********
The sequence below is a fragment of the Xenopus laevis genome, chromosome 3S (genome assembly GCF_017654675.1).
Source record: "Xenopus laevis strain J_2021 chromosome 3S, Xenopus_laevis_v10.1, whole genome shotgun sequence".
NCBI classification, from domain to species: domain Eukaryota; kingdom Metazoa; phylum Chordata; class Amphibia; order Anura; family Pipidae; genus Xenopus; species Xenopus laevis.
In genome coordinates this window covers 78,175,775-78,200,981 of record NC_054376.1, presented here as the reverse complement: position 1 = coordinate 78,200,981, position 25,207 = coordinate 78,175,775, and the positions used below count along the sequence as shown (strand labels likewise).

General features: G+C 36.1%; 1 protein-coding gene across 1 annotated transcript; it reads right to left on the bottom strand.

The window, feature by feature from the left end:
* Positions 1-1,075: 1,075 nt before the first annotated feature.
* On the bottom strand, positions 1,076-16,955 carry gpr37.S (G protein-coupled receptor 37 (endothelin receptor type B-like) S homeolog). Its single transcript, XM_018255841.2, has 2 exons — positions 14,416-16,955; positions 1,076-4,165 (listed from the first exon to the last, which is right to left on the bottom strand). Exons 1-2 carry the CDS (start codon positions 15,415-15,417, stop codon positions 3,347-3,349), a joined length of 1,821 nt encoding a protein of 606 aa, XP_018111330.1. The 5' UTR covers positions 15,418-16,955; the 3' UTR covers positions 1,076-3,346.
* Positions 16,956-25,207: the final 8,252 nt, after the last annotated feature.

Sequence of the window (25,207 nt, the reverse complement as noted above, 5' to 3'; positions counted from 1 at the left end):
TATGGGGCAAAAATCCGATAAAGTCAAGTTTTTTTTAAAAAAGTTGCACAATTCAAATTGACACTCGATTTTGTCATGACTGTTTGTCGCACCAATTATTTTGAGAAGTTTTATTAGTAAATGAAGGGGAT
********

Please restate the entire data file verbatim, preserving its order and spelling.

The sequence below is a fragment of the Xenopus laevis genome, chromosome 3S (genome assembly GCF_017654675.1).
Source record: "Xenopus laevis strain J_2021 chromosome 3S, Xenopus_laevis_v10.1, whole genome shotgun sequence".
NCBI classification, from domain to species: domain Eukaryota; kingdom Metazoa; phylum Chordata; class Amphibia; order Anura; family Pipidae; genus Xenopus; species Xenopus laevis.
In genome coordinates this window covers 78,175,775-78,200,981 of record NC_054376.1, presented here as the reverse complement: position 1 = coordinate 78,200,981, position 25,207 = coordinate 78,175,775, and the positions used below count along the sequence as shown (strand labels likewise).

General features: G+C 36.1%; 1 protein-coding gene across 1 annotated transcript; it reads right to left on the bottom strand.

The window, feature by feature from the left end:
* Positions 1-1,075: 1,075 nt before the first annotated feature.
* On the bottom strand, positions 1,076-16,955 carry gpr37.S (G protein-coupled receptor 37 (endothelin receptor type B-like) S homeolog). Its single transcript, XM_018255841.2, has 2 exons — positions 14,416-16,955; positions 1,076-4,165 (listed from the first exon to the last, which is right to left on the bottom strand). Exons 1-2 carry the CDS (start codon positions 15,415-15,417, stop codon positions 3,347-3,349), a joined length of 1,821 nt encoding a protein of 606 aa, XP_018111330.1. The 5' UTR covers positions 15,418-16,955; the 3' UTR covers positions 1,076-3,346.
* Positions 16,956-25,207: the final 8,252 nt, after the last annotated feature.

Sequence of the window (25,207 nt, the reverse complement as noted above, 5' to 3'; positions counted from 1 at the left end):
TATGGGGCAAAAATCCGATAAAGTCAAGTTTTTTTTAAAAAAGTTGCACAATTCAAATTGACACTCGATTTTGTCATGACTGTTTGTCGCACCAATTATTTTGAGAAGTTTTATTAGTAAATGAAGGGGAT